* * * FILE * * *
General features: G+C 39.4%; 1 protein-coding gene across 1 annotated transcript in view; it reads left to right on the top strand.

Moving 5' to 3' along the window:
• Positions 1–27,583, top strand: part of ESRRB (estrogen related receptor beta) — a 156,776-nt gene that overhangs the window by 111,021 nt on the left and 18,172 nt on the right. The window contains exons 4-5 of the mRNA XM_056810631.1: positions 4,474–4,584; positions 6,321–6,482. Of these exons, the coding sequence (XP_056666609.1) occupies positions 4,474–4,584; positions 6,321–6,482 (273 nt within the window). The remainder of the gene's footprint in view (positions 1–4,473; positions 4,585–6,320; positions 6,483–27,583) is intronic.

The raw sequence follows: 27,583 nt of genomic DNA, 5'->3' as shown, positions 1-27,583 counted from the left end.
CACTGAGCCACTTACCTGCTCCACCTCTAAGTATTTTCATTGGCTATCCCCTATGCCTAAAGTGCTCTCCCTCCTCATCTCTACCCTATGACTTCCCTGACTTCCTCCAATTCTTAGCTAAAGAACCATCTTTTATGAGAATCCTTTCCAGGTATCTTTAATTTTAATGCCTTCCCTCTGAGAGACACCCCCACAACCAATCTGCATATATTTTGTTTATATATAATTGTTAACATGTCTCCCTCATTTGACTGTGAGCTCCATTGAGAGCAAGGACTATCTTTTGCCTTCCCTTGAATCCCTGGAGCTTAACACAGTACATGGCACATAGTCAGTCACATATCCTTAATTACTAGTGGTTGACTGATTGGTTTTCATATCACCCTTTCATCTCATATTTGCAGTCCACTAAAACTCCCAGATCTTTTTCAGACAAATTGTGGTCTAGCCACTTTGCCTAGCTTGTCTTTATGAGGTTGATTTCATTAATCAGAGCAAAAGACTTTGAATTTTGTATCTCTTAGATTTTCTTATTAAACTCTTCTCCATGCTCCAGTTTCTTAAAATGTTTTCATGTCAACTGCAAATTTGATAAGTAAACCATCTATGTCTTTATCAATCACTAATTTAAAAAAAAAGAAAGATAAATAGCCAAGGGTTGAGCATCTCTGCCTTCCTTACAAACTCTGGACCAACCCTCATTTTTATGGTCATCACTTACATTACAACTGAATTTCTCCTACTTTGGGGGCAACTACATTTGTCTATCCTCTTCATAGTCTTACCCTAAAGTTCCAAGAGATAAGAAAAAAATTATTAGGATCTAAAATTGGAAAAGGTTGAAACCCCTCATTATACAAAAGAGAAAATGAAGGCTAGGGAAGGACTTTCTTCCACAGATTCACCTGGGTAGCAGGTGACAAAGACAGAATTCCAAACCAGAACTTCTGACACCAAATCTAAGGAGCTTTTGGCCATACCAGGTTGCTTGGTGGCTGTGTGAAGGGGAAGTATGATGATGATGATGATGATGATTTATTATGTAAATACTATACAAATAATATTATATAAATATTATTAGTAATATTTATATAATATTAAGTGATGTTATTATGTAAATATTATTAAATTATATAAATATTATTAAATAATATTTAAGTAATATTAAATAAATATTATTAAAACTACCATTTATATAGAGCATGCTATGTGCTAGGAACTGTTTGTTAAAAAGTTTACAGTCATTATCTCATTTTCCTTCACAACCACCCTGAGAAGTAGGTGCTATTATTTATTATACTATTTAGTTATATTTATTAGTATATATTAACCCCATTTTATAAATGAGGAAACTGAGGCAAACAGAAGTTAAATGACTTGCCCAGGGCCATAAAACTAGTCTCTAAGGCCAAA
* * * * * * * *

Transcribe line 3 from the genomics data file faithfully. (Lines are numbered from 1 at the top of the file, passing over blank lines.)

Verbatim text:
• Positions 1–27,583, top strand: part of ESRRB (estrogen related receptor beta) — a 156,776-nt gene that overhangs the window by 111,021 nt on the left and 18,172 nt on the right. The window contains exons 4-5 of the mRNA XM_056810631.1: positions 4,474–4,584; positions 6,321–6,482. Of these exons, the coding sequence (XP_056666609.1) occupies positions 4,474–4,584; positions 6,321–6,482 (273 nt within the window). The remainder of the gene's footprint in view (positions 1–4,473; positions 4,585–6,320; positions 6,483–27,583) is intronic.